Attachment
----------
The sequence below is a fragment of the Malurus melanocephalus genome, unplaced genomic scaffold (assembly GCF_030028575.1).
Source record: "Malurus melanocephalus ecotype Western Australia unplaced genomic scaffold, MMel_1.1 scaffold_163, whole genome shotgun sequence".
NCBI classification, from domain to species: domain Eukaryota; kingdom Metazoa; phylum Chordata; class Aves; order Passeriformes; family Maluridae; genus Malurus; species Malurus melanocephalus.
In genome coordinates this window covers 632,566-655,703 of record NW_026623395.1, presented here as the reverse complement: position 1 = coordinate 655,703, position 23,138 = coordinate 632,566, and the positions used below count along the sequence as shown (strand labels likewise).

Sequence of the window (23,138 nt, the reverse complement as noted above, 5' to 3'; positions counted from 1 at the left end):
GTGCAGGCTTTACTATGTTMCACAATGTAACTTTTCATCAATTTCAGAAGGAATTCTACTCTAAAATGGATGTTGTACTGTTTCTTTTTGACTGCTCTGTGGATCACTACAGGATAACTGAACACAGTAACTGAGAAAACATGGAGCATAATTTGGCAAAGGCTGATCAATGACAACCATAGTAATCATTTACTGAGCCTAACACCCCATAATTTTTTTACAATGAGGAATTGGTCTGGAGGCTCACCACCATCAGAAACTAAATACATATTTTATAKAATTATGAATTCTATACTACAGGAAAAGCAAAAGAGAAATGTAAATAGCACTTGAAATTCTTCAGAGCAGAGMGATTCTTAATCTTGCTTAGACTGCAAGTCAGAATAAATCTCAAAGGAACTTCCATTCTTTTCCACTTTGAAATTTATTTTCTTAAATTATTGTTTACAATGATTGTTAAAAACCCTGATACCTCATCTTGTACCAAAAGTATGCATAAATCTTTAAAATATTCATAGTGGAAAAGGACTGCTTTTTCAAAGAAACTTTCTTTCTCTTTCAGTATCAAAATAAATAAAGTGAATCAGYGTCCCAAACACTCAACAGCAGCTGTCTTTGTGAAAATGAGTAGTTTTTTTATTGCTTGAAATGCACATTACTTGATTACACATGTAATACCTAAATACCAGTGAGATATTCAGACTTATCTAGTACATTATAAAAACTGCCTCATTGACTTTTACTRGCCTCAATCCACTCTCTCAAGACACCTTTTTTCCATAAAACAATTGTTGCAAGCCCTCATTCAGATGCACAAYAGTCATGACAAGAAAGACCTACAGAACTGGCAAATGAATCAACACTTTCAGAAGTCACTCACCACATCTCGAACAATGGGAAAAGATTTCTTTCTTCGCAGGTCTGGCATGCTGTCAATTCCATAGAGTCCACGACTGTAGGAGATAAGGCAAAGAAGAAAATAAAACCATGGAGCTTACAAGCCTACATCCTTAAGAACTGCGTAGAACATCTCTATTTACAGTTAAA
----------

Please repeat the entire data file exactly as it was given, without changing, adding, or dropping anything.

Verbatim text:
The sequence below is a fragment of the Malurus melanocephalus genome, unplaced genomic scaffold (assembly GCF_030028575.1).
Source record: "Malurus melanocephalus ecotype Western Australia unplaced genomic scaffold, MMel_1.1 scaffold_163, whole genome shotgun sequence".
NCBI classification, from domain to species: domain Eukaryota; kingdom Metazoa; phylum Chordata; class Aves; order Passeriformes; family Maluridae; genus Malurus; species Malurus melanocephalus.
In genome coordinates this window covers 632,566-655,703 of record NW_026623395.1, presented here as the reverse complement: position 1 = coordinate 655,703, position 23,138 = coordinate 632,566, and the positions used below count along the sequence as shown (strand labels likewise).

Sequence of the window (23,138 nt, the reverse complement as noted above, 5' to 3'; positions counted from 1 at the left end):
GTGCAGGCTTTACTATGTTMCACAATGTAACTTTTCATCAATTTCAGAAGGAATTCTACTCTAAAATGGATGTTGTACTGTTTCTTTTTGACTGCTCTGTGGATCACTACAGGATAACTGAACACAGTAACTGAGAAAACATGGAGCATAATTTGGCAAAGGCTGATCAATGACAACCATAGTAATCATTTACTGAGCCTAACACCCCATAATTTTTTTACAATGAGGAATTGGTCTGGAGGCTCACCACCATCAGAAACTAAATACATATTTTATAKAATTATGAATTCTATACTACAGGAAAAGCAAAAGAGAAATGTAAATAGCACTTGAAATTCTTCAGAGCAGAGMGATTCTTAATCTTGCTTAGACTGCAAGTCAGAATAAATCTCAAAGGAACTTCCATTCTTTTCCACTTTGAAATTTATTTTCTTAAATTATTGTTTACAATGATTGTTAAAAACCCTGATACCTCATCTTGTACCAAAAGTATGCATAAATCTTTAAAATATTCATAGTGGAAAAGGACTGCTTTTTCAAAGAAACTTTCTTTCTCTTTCAGTATCAAAATAAATAAAGTGAATCAGYGTCCCAAACACTCAACAGCAGCTGTCTTTGTGAAAATGAGTAGTTTTTTTATTGCTTGAAATGCACATTACTTGATTACACATGTAATACCTAAATACCAGTGAGATATTCAGACTTATCTAGTACATTATAAAAACTGCCTCATTGACTTTTACTRGCCTCAATCCACTCTCTCAAGACACCTTTTTTCCATAAAACAATTGTTGCAAGCCCTCATTCAGATGCACAAYAGTCATGACAAGAAAGACCTACAGAACTGGCAAATGAATCAACACTTTCAGAAGTCACTCACCACATCTCGAACAATGGGAAAAGATTTCTTTCTTCGCAGGTCTGGCATGCTGTCAATTCCATAGAGTCCACGACTGTAGGAGATAAGGCAAAGAAGAAAATAAAACCATGGAGCTTACAAGCCTACATCCTTAAGAACTGCGTAGAACATCTCTATTTACAGTTAAA